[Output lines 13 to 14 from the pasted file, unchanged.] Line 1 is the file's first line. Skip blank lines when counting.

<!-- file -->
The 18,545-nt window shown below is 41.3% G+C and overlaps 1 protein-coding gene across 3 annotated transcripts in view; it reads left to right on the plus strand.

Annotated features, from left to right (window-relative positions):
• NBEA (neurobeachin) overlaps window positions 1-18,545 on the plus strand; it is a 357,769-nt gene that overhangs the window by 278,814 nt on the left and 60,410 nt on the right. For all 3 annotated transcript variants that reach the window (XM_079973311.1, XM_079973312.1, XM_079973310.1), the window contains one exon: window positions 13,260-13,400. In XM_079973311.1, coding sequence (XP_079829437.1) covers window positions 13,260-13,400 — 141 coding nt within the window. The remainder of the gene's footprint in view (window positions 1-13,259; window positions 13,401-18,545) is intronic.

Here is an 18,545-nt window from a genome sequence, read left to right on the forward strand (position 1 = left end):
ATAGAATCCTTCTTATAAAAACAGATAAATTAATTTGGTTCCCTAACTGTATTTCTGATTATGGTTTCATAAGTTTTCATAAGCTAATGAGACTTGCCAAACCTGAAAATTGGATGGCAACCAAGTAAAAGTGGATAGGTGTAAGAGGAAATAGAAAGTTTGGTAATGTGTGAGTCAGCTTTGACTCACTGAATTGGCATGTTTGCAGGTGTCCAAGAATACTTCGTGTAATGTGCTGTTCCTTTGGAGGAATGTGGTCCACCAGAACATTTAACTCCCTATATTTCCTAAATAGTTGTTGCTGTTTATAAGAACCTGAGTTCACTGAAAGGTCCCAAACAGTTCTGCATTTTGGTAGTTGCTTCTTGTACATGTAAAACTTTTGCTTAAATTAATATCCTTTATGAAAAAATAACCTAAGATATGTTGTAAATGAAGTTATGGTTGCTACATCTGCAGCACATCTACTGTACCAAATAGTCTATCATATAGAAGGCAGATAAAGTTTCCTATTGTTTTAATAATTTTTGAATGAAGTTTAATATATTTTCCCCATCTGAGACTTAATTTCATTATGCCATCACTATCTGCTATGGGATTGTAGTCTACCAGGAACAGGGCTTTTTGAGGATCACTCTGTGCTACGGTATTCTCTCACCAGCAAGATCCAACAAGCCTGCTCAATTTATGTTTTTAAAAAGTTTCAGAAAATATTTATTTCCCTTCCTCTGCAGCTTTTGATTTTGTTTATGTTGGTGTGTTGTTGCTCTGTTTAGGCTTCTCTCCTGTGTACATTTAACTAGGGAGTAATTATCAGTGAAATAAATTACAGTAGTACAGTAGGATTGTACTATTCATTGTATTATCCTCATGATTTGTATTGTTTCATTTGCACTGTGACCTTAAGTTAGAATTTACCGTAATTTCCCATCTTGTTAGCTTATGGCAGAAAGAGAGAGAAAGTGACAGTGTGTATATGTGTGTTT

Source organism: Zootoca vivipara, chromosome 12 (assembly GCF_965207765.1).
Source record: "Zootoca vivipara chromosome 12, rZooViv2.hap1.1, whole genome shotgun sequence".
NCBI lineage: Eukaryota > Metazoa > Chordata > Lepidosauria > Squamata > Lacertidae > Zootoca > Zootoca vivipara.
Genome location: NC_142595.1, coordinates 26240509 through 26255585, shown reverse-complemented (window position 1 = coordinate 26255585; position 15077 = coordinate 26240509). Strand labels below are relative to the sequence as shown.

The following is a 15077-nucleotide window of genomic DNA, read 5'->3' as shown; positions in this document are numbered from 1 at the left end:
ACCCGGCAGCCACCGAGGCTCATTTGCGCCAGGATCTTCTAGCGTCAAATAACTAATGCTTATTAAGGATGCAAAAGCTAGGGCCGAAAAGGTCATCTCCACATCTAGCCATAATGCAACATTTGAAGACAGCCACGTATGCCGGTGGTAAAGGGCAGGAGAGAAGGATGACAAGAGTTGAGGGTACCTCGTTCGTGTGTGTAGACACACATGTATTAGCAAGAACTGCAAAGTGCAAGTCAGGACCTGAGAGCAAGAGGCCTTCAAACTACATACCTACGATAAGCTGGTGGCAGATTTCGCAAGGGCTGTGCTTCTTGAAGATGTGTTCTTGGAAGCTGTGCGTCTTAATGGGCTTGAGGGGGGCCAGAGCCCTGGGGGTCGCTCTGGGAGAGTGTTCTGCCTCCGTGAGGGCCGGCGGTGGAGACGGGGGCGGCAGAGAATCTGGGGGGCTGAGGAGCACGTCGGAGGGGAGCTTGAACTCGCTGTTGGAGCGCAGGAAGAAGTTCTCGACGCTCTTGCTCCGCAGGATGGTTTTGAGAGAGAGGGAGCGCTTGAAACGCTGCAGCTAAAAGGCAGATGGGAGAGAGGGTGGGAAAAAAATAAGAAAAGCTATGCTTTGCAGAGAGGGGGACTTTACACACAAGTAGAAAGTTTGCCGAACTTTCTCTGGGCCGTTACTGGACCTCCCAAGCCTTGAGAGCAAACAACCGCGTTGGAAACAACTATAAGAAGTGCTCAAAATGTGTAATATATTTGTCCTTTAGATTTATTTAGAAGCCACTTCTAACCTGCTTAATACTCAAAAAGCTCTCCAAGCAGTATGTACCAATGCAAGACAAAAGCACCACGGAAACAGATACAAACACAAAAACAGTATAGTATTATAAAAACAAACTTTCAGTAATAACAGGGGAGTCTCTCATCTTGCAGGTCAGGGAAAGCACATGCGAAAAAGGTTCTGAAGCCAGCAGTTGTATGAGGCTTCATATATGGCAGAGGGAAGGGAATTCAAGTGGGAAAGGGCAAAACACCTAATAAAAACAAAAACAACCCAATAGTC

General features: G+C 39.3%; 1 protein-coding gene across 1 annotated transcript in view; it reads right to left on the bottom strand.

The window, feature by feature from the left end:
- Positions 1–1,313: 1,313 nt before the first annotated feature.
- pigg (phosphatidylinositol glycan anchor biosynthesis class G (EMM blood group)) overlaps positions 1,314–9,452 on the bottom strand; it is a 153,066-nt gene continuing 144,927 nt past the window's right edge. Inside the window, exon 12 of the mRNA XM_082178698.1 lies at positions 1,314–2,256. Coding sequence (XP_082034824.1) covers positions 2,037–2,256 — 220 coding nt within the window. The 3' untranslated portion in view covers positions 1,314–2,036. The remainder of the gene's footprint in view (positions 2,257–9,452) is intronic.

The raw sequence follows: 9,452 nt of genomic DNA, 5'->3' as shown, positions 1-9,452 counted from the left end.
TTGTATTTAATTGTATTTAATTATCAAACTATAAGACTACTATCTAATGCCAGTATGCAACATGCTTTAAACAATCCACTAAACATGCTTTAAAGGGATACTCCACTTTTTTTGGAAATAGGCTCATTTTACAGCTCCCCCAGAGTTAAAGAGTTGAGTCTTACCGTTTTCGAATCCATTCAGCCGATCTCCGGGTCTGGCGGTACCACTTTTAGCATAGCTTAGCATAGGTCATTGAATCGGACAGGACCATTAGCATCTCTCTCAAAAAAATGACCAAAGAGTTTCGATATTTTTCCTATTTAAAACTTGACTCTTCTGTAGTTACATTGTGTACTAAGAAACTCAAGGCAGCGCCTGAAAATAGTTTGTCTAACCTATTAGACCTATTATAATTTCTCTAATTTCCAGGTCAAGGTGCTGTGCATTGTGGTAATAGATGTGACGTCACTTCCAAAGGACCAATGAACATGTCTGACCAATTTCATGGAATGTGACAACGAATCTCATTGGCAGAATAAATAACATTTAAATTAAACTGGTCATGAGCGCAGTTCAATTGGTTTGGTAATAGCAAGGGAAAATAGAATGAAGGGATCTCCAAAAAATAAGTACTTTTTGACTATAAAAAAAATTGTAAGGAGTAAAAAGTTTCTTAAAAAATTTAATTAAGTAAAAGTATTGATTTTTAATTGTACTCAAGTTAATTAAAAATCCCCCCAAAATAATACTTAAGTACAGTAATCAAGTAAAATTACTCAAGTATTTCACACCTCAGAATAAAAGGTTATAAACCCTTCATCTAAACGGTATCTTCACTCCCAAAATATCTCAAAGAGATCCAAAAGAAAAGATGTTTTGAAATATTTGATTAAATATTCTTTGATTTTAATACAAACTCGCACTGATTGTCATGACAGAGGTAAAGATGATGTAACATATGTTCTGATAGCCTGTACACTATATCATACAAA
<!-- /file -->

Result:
The window, feature by feature from the left end:
- Positions 1–1,313: 1,313 nt before the first annotated feature.